The Conspiracy Against Procurement by 2025 – Making the Pub Debate Argument

Yesterday, I introduced the argument that I had to support during a pub debate in London with my colleague Peter Smith. I volunteered to take the side of the argument that procurement is doomed – specifically with the subtext that the digital revolution and other factors will make procurement functions a thing of the past by 2025.

I started my argument by framing the discussion around the notion that there are many elements conspiring against organized procurement that are driving employees and colleagues away from using procurement and even other organized aspects of the business.

This is a key point that procurement, even if you disagree with my argument, needs to factor into account. Here are the sub-bullets of my argument:

  • Suppliers like Amazon Business will forever change the way different spend areas are bought and looked at. And in doing so, they will reach business users and guide them away from procurement process and structure, whether we like it or not – albeit they also will empower those procurement organizations that want to work with new disruptive models. Specifically Amazon and others will give traditional legacy procurement models death by a thousand cuts by making the spend tail wag the dog.
  • Talent marketplaces and workforce intermediation platforms for buying contract labor or even project-based outcomes will enable business users to spend less and get better results for specific projects or simply hourly labor than previous consulting, services or temporary labor alternatives. Smart organizations will, however, invest in freelancer management systems (FMS) tools to work with this new services procurement undercurrent that empowers users.
  • Uber for ground transportation replacing car hire, car rental, taxis and traditional black car services will thwart the active management of ground transportation spend for procurement organizations that fail to look past the threat and partner with Uber and others on the business side by using business specific applications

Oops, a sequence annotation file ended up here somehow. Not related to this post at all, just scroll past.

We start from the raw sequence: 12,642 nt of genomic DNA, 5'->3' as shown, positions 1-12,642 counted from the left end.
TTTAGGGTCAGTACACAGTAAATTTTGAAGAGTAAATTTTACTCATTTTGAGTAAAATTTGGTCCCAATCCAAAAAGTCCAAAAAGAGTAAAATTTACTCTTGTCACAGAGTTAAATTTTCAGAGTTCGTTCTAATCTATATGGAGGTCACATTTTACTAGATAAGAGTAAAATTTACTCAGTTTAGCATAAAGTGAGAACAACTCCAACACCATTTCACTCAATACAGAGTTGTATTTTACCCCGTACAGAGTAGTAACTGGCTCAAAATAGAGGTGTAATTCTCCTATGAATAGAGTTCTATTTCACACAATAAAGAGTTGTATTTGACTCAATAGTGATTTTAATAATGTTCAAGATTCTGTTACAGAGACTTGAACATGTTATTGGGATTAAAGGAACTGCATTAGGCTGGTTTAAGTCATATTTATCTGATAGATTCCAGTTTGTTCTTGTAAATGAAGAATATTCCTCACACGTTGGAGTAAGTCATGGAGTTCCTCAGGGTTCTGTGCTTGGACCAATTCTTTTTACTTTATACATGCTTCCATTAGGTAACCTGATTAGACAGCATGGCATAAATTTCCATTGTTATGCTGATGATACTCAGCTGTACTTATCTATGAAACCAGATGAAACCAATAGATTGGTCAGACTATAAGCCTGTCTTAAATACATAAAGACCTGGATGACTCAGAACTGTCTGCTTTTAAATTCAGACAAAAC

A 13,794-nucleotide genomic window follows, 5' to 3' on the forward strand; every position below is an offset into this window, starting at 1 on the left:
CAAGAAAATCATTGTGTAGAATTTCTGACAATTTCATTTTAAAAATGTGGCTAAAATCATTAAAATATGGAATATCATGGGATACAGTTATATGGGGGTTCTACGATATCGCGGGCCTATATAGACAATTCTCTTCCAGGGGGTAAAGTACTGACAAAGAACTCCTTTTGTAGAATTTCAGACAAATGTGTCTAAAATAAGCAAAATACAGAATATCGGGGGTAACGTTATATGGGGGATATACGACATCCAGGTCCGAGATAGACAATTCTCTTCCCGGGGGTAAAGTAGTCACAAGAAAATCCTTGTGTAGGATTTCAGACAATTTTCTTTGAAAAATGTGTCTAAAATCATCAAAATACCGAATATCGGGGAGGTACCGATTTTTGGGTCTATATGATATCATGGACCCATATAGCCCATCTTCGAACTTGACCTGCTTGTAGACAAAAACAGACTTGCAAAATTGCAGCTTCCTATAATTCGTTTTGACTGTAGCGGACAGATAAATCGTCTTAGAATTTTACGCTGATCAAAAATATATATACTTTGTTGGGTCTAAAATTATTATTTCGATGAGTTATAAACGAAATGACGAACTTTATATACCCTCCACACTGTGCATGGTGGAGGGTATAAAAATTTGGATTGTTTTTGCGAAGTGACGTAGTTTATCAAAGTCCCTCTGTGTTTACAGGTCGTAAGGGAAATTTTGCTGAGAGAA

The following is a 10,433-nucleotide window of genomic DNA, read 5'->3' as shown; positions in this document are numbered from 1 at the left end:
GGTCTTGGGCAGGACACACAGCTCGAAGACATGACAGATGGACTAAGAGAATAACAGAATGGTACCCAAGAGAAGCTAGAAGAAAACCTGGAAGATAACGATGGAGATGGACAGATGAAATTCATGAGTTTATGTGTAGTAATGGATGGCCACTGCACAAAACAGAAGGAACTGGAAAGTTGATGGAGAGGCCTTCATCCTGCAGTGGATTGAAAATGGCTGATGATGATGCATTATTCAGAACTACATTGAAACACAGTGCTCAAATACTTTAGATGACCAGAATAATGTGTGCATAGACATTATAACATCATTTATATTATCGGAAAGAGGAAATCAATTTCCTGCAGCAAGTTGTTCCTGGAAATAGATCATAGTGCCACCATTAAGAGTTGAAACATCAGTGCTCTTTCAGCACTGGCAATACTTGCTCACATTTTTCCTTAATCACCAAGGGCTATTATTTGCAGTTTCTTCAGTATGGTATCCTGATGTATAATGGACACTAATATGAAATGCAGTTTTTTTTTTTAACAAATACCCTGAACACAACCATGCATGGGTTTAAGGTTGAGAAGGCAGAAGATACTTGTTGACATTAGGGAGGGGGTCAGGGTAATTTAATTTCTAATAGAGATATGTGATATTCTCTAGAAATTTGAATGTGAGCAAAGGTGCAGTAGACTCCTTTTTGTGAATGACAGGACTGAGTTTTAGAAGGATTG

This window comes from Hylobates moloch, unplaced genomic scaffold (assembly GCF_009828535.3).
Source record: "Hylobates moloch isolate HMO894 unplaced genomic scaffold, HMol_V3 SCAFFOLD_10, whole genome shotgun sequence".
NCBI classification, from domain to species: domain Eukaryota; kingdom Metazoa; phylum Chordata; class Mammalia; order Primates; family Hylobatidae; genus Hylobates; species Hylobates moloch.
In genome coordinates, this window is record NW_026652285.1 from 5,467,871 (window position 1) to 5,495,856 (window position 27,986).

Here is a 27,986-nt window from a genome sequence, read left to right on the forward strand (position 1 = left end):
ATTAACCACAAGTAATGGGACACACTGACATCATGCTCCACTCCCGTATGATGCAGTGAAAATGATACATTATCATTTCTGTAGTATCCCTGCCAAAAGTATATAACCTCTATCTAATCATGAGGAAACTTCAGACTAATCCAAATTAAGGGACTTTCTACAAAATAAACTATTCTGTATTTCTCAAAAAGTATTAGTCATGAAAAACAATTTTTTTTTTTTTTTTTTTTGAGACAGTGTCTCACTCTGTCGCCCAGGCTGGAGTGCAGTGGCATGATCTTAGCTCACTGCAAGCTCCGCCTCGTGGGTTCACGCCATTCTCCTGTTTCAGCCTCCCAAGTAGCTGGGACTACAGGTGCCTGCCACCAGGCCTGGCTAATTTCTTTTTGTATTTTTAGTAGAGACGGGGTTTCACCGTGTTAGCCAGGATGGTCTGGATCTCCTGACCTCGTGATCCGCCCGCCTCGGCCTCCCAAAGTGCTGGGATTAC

• App Store items within the ecosystem and other platforms will let users purchase technology, services, content and other solutions that are pre-integrated with existing technologies, eliminating the need for IT or procurement involvement in selection, sourcing and integration

Overall, when you add up these points, I observe that these alternative disruptive models aren’t typically just cheaper than the alternative for the business. They’re typically better. And procurement must adopt and change or it will be doomed.

Stay tuned as my argument continues.

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First Voice

  1. John Butcher:

    I agree that procurement must adapt or be doomed. Purchasing, evolved from order administration and the journey back in time goes on. Successful procurement leads the evolution by being aware of what is happening, why and what is coming next, both in the supply market and that of its own business industry. Companies are already 70% virtual now, and will be increasingly so, outsourcing more and more of its services and intellectual capital. The core of the company that remains will need to be even better at getting the best from its supply chain and also pulling its own diverse stakeholder groups together. In an increasingly digital world, software as a service and data both becoming increasingly important, so too is procurement’s role in getting marketing and IT to pull together. Too often work tech based marketing without strong and effective procurement is either compliant and useless, or useful but non-compliant. Typically it all depends on whether the work originate from IT or Marketing who classically have not involved each other early enough. Procurement, who knows value is reduced if involved late, can add more value by bringing the groups together, to treat the suppliers as allies not enemies, facilitate more conversations rather than being a blocker. That leads to a better understanding of the problem, a more robust solution and getting the best for the organisation.

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